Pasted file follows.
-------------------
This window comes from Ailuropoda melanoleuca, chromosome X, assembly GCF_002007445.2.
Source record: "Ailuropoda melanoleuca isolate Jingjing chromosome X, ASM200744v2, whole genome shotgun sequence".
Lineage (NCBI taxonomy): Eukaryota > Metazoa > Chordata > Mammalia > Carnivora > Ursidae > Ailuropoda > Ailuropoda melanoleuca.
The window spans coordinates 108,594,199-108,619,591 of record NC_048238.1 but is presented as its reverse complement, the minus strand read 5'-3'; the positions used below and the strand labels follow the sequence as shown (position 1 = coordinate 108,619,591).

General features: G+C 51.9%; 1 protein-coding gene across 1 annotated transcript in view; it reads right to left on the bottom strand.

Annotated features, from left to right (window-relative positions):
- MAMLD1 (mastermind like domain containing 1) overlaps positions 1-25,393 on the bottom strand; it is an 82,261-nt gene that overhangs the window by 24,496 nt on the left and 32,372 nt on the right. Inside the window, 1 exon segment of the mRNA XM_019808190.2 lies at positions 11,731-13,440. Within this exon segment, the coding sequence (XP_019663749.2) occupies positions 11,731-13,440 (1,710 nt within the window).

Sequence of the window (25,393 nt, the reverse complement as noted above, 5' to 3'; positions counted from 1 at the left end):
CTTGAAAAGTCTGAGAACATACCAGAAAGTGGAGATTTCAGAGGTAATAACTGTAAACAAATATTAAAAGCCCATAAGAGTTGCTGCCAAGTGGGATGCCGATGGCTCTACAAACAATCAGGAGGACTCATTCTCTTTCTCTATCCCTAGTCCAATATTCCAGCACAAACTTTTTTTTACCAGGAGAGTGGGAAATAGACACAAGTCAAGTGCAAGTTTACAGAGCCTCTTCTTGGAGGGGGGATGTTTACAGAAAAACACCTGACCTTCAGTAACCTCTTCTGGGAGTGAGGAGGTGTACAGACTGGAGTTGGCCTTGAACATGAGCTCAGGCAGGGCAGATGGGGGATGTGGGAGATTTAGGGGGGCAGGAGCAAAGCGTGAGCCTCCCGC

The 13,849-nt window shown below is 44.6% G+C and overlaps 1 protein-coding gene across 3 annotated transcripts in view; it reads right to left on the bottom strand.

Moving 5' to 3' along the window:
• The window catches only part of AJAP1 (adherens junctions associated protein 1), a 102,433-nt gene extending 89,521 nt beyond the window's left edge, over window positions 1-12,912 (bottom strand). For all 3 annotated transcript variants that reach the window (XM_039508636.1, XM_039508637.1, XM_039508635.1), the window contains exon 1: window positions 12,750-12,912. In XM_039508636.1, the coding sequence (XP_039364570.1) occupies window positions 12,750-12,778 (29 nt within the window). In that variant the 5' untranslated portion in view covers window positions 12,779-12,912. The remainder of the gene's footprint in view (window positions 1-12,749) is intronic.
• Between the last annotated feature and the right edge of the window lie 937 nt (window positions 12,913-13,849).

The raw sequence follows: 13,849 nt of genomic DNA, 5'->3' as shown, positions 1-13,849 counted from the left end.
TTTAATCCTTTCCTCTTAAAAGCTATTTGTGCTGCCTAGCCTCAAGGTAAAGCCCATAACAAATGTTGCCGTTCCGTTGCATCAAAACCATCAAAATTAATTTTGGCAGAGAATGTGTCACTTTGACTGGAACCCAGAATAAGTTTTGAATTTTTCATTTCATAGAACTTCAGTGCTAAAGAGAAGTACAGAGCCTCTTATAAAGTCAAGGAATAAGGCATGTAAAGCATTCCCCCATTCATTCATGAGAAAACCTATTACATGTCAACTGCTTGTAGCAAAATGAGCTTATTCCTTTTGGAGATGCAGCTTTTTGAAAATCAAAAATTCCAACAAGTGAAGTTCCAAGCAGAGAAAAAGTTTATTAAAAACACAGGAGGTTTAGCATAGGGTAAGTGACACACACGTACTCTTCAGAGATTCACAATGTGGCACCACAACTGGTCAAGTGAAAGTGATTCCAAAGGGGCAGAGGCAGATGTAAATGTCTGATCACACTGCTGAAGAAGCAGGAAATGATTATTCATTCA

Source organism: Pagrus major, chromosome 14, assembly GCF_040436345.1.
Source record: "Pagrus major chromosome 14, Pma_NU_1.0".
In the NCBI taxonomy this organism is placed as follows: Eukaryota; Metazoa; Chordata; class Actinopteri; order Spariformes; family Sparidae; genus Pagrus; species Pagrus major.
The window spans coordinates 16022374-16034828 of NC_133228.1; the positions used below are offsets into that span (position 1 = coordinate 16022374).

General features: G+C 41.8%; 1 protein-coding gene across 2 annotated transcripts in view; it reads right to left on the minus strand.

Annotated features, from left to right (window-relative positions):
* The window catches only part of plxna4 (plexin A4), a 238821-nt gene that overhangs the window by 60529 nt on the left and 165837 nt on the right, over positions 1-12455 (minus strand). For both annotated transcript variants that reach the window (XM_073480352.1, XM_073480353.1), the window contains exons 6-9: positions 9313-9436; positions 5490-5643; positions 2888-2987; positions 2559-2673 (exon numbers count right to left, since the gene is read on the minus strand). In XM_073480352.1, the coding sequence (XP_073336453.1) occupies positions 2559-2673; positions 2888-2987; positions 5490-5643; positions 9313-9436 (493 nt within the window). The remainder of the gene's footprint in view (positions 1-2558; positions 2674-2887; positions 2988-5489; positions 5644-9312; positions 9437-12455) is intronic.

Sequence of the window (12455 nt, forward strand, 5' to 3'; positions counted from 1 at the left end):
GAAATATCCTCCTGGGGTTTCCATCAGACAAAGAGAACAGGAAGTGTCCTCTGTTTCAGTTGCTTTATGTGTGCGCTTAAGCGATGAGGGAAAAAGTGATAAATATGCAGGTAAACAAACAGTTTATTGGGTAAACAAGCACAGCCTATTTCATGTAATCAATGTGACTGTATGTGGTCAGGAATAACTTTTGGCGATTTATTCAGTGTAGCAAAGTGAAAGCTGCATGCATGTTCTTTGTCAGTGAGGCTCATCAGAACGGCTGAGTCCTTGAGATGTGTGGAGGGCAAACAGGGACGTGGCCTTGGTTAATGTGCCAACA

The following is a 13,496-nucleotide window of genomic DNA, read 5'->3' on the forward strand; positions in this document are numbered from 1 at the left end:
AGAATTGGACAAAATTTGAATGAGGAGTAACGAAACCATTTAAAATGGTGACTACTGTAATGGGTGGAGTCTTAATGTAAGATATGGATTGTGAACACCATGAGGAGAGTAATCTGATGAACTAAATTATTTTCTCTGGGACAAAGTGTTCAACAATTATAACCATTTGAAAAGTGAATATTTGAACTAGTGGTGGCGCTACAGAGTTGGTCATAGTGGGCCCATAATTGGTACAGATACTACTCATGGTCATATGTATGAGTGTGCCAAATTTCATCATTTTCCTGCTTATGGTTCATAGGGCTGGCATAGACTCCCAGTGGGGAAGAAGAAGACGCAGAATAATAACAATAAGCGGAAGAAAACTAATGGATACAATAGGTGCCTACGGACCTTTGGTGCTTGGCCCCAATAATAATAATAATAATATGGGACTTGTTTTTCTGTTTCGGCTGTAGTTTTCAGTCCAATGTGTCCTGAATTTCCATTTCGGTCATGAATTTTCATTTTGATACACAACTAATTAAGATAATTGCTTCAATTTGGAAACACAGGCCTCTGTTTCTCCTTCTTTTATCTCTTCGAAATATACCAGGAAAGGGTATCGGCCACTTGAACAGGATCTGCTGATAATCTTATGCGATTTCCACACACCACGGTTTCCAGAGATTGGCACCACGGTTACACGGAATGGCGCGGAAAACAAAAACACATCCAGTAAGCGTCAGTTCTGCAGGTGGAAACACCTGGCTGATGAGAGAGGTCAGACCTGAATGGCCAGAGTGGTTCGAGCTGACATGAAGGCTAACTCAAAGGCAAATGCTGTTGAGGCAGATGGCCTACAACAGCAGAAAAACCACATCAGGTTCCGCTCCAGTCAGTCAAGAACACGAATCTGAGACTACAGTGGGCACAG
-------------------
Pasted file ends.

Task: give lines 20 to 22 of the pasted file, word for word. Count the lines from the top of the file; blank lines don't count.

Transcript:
General features: G+C 41.8%; 1 protein-coding gene across 2 annotated transcripts in view; it reads right to left on the minus strand.

Annotated features, from left to right (window-relative positions):
* The window catches only part of plxna4 (plexin A4), a 238821-nt gene that overhangs the window by 60529 nt on the left and 165837 nt on the right, over positions 1-12455 (minus strand). For both annotated transcript variants that reach the window (XM_073480352.1, XM_073480353.1), the window contains exons 6-9: positions 9313-9436; positions 5490-5643; positions 2888-2987; positions 2559-2673 (exon numbers count right to left, since the gene is read on the minus strand). In XM_073480352.1, the coding sequence (XP_073336453.1) occupies positions 2559-2673; positions 2888-2987; positions 5490-5643; positions 9313-9436 (493 nt within the window). The remainder of the gene's footprint in view (positions 1-2558; positions 2674-2887; positions 2988-5489; positions 5644-9312; positions 9437-12455) is intronic.